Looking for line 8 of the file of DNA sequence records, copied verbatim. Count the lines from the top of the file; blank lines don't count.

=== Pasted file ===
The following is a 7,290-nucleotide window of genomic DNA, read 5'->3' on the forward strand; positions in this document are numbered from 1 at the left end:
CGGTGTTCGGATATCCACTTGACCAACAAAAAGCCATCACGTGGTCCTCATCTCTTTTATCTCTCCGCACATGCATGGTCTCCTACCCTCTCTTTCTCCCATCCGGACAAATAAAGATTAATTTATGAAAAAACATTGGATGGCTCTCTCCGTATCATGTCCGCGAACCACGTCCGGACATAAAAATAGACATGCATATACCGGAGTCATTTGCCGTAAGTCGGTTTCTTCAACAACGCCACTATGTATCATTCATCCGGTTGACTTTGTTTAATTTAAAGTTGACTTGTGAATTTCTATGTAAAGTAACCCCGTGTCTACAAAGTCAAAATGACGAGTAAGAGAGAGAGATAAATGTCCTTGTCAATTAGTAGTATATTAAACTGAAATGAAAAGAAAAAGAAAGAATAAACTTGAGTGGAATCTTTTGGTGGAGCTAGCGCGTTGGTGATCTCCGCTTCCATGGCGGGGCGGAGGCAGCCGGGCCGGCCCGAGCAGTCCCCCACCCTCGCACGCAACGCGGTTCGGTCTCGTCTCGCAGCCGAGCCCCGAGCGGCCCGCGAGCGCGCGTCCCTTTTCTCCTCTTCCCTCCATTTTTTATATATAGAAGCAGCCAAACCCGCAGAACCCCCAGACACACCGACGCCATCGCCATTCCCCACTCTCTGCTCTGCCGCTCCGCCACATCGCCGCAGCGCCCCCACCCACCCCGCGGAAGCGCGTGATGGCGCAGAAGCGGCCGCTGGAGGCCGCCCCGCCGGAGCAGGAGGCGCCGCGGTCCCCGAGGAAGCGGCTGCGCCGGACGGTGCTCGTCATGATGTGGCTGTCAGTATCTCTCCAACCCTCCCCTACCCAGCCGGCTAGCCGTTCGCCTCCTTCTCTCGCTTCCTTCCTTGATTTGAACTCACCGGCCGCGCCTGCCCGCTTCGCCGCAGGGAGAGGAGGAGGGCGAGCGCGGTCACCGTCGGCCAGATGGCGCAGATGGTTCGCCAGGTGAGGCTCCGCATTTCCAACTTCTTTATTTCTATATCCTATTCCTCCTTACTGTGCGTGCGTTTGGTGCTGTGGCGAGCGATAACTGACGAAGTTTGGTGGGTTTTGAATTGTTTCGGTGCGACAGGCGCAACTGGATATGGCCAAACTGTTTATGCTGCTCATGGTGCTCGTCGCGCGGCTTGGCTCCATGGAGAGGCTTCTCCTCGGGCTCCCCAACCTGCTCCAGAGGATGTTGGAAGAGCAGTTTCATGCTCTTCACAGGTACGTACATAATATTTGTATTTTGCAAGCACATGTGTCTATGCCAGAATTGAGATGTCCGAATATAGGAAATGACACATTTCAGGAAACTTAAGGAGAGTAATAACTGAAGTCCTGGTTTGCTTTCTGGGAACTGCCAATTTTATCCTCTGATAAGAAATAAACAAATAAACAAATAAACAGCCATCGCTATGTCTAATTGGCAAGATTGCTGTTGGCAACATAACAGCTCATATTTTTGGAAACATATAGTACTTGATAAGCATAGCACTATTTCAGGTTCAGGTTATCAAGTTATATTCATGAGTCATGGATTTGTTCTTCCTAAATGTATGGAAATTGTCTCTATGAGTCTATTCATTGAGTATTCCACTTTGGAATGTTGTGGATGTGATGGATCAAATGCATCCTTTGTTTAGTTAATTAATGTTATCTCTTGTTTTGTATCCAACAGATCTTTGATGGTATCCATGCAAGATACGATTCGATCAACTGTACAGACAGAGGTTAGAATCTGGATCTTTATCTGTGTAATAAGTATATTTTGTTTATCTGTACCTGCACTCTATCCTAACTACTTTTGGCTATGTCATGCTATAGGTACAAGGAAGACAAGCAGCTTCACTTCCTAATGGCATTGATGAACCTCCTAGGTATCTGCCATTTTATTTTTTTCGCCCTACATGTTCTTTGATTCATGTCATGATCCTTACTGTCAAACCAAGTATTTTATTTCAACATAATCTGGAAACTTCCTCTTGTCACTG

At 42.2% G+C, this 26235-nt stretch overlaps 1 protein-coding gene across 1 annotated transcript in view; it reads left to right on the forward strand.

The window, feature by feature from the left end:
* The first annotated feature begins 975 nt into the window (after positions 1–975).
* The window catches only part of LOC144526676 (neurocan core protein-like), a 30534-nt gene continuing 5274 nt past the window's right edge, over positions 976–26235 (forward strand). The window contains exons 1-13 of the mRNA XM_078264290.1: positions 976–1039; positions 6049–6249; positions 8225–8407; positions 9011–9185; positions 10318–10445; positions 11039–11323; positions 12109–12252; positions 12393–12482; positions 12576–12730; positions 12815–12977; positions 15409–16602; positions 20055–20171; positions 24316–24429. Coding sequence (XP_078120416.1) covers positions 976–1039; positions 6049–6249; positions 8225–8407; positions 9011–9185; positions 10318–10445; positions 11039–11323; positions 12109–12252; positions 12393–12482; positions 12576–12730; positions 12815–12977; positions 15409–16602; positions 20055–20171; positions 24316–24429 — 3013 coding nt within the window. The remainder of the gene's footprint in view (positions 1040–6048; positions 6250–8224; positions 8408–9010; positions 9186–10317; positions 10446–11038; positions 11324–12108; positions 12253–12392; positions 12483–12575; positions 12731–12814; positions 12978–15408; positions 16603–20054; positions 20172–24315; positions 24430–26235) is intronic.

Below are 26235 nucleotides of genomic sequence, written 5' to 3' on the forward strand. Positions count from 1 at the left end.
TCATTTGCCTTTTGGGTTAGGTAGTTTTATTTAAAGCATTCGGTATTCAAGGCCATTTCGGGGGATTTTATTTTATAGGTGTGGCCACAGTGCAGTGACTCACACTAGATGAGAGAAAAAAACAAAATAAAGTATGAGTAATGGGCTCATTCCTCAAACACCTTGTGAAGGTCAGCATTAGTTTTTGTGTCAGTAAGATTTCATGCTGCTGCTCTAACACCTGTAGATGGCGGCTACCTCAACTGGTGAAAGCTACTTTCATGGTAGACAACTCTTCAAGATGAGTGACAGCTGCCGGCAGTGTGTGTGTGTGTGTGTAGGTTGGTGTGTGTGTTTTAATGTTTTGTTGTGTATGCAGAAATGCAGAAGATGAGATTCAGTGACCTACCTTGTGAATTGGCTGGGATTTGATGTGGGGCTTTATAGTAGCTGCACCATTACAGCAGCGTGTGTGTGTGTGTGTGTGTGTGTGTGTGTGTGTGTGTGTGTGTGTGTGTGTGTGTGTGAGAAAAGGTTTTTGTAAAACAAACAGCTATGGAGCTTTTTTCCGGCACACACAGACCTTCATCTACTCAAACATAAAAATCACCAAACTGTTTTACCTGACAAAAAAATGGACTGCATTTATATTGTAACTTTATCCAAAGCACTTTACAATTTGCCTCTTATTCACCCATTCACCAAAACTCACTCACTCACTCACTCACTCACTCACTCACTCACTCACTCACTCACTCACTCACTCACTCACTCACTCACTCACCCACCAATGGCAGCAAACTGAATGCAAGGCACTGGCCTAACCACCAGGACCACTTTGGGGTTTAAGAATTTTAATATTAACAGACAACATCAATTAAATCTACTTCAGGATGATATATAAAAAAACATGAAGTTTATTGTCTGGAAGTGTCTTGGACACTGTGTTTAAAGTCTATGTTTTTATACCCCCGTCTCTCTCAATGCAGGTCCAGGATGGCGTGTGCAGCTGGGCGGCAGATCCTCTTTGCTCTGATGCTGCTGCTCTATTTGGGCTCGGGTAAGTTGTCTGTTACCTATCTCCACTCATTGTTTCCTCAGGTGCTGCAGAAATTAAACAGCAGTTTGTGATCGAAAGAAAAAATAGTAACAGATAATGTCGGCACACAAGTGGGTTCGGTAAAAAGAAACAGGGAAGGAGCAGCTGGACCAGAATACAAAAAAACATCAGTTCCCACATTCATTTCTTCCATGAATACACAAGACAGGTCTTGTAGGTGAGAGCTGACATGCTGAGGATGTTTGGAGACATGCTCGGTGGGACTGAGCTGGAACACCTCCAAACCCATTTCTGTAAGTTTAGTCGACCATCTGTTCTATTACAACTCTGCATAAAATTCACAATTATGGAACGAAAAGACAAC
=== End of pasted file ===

TCATTTGCCTTTTGGGTTAGGTAGTTTTATTTAAAGCATTCGGTATTCAAGGCCATTTCGGGGGATTTTATTTTATAGGTGTGGCCACAGTGCAGTGACTCACACTAGATGAGAGAAAAAAACAAAATAAAGTATGAGTAATGGGCTCATTCCTCAAACACCTTGTGAAGGTCAGCATTAGTTTTTGTGTCAGTAAGATTTCATGCTGCTGCTCTAACACCTGTAGATGGCGGCTACCTCAACTGGTGAAAGCTACTTTCATGGTAGACAACTCTTCAAGATGAGTGACAGCTGCCGGCAGTGTGTGTGTGTGTGTGTAGGTTGGTGTGTGTGTTTTAATGTTTTGTTGTGTATGCAGAAATGCAGAAGATGAGATTCAGTGACCTACCTTGTGAATTGGCTGGGATTTGATGTGGGGCTTTATAGTAGCTGCACCATTACAGCAGCGTGTGTGTGTGTGTGTGTGTGTGTGTGTGTGTGTGTGTGTGTGTGTGTGTGTGTGTGTGAGAAAAGGTTTTTGTAAAACAAACAGCTATGGAGCTTTTTTCCGGCACACACAGACCTTCATCTACTCAAACATAAAAATCACCAAACTGTTTTACCTGACAAAAAAATGGACTGCATTTATATTGTAACTTTATCCAAAGCACTTTACAATTTGCCTCTTATTCACCCATTCACCAAAACTCACTCACTCACTCACTCACTCACTCACTCACTCACTCACTCACTCACTCACTCACTCACTCACTCACTCACTCACCCACCAATGGCAGCAAACTGAATGCAAGGCACTGGCCTAACCACCAGGACCACTTTGGGGTTTAAGAATTTTAATATTAACAGACAACATCAATTAAATCTACTTCAGGATGATATATAAAAAAACATGAAGTTTATTGTCTGGAAGTGTCTTGGACACTGTGTTTAAAGTCTATGTTTTTATACCCCCGTCTCTCTCAATGCAGGTCCAGGATGGCGTGTGCAGCTGGGCGGCAGATCCTCTTTGCTCTGATGCTGCTGCTCTATTTGGGCTCGGGTAAGTTGTCTGTTACCTATCTCCACTCATTGTTTCCTCAGGTGCTGCAGAAATTAAACAGCAGTTTGTGATCGAAAGAAAAAATAGTAACAGATAATGTCGGCACACAAGTGGGTTCGGTAAAAAGAAACAGGGAAGGAGCAGCTGGACCAGAATACAAAAAAACATCAGTTCCCACATTCATTTCTTCCATGAATACACAAGACAGGTCTTGTAGGTGAGAGCTGACATGCTGAGGATGTTTGGAGACATGCTCGGTGGGACTGAGCTGGAACACCTCCAAACCCATTTCTGTAAGTTTAGTCGACCATCTGTTCTATTACAACTCTGCATAAAATTCACAATTATGGAACGAAAAGACAAC